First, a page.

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VIRTUAL GSL Public Lecture: Breaking African Lithosphere: A story of Plateaux, Rifts, Methane and Mammals

15 February 2022
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Breaking African Lithosphere: A story of Plateaux, Rifts, Methane and Mammals

As with many continental interiors, Central Africa is characterised by a large, flat plateau. The plateau is relatively aseismic and non-volcanic when compared to its noisy East African Rift neighbour. It is the source of two of Africa’s great rivers, the Zambezi and the Congo, and cradles Lake Bangweulu, one of Africa’s largest wetland regions south of the equator. The plateau is deformed by major rifts and regional flexures of lithospheric scale that result in several mountain ranges and deep, persistent, but relatively aseismic rift valleys. These lithospheric scale features, result in a distinctive landscape, that reveals much about the breakup of the African continent, not highlighted by seismicity and volcanoes, but subtly reflecting an ancient basement palimpsest and a very active process of continental break-up.

Mike will discuss the evolution of this classic African landscape, its major tectonic features and their development and how they appear to define a relatively silent plate boundary that is breaking the Nubian plate of Africa. I will also highlight how this tectonic activity has influenced the regional ecosystems, the distribution of mammals and the development of a remarkable biogenic methane plume that opens up significant uncertainty in the worlds’ natural flux of greenhouse gases from tropical wetlands areas.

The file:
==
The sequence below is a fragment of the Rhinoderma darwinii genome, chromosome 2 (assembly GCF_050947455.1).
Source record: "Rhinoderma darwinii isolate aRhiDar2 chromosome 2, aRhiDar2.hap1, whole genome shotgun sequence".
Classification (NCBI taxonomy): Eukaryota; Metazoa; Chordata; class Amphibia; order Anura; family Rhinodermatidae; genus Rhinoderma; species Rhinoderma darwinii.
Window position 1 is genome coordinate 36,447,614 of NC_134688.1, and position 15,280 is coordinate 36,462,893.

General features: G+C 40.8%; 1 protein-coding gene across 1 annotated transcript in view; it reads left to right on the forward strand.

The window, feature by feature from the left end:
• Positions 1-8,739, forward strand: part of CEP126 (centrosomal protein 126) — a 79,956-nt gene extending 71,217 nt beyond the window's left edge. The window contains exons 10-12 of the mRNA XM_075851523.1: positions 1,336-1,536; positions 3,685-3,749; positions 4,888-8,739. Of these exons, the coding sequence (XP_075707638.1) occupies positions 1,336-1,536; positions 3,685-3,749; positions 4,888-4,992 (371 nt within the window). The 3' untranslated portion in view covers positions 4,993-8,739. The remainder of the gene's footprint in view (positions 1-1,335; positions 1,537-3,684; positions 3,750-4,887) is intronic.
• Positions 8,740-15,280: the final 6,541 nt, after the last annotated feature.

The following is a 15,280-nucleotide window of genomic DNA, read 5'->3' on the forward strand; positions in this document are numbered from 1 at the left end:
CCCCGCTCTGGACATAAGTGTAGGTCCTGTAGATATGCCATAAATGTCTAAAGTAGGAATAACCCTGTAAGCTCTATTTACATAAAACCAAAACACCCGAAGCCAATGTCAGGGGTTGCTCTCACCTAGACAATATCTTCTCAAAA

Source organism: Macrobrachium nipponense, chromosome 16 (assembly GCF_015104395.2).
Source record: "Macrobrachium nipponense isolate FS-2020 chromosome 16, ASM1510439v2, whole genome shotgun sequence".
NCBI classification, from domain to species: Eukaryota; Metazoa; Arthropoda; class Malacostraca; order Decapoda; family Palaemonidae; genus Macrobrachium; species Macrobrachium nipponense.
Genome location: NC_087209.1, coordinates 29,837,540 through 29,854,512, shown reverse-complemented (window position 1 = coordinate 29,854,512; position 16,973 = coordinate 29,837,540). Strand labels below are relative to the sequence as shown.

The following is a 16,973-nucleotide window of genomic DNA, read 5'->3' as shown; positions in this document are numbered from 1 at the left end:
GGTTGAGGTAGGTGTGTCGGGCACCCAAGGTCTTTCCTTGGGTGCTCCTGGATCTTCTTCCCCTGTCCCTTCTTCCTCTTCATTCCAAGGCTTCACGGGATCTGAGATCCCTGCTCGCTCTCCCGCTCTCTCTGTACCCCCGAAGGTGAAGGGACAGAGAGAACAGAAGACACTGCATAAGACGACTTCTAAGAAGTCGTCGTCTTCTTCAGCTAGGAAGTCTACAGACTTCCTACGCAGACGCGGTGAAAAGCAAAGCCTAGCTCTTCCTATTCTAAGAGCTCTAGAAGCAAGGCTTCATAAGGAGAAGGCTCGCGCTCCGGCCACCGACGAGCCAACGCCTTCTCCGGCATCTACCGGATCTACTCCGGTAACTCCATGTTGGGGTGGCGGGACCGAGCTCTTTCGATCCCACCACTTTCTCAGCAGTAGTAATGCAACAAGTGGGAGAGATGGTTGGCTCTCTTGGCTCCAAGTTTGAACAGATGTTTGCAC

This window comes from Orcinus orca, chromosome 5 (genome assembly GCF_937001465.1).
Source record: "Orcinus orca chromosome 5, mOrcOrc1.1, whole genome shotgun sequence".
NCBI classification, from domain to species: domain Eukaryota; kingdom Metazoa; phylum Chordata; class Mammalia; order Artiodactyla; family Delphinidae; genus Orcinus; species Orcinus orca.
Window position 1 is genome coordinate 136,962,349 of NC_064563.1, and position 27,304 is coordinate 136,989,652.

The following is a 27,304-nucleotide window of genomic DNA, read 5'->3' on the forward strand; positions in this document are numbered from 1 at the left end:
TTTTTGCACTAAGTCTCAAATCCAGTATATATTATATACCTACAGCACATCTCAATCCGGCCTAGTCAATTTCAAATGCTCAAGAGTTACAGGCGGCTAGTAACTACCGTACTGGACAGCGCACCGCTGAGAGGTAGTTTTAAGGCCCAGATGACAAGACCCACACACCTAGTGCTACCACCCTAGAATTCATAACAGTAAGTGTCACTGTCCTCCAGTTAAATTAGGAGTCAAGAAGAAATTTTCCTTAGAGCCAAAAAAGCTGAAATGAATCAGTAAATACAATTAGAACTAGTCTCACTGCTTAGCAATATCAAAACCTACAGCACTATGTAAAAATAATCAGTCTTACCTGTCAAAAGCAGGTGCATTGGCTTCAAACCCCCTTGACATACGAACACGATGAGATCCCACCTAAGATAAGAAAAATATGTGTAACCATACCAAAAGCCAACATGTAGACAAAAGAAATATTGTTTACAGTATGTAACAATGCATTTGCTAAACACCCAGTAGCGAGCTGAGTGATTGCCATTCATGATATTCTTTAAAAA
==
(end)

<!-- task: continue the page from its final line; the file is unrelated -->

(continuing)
Mike Daly is a Visiting Professor in Earth Sciences at The University of Oxford where he researches in Continental Tectonics and Resources. He is a Principle investigator in the UKRI/NERC research project, Copper Basin Exploration Science (CuBES) that is focused on the Central African Katangan Copper basin. 
Mike is a graduate of The University College of Wales, Leeds University (PhD) and Harvard Business School (PMD). He joined the Geological Survey of Zambia in 1976, mapping the remote Muchinga Mountains of northeastern Zambia. He subsequently joined BP in 1986 as a research structural geologist. After a period of strategy work and exploration and production positions in Venezuela, the North Sea and London, he became BP’s President for the Middle East and S. Asia. He was appointed BP’s Exploration Chief in 2006 and later, Executive Vice President. He retired from BP in 2014. As well as his Oxford position he serves as a Non-Executive Director with CGG Technology Company and Tullow Oil. In 2020 he became President of the Geological Society.


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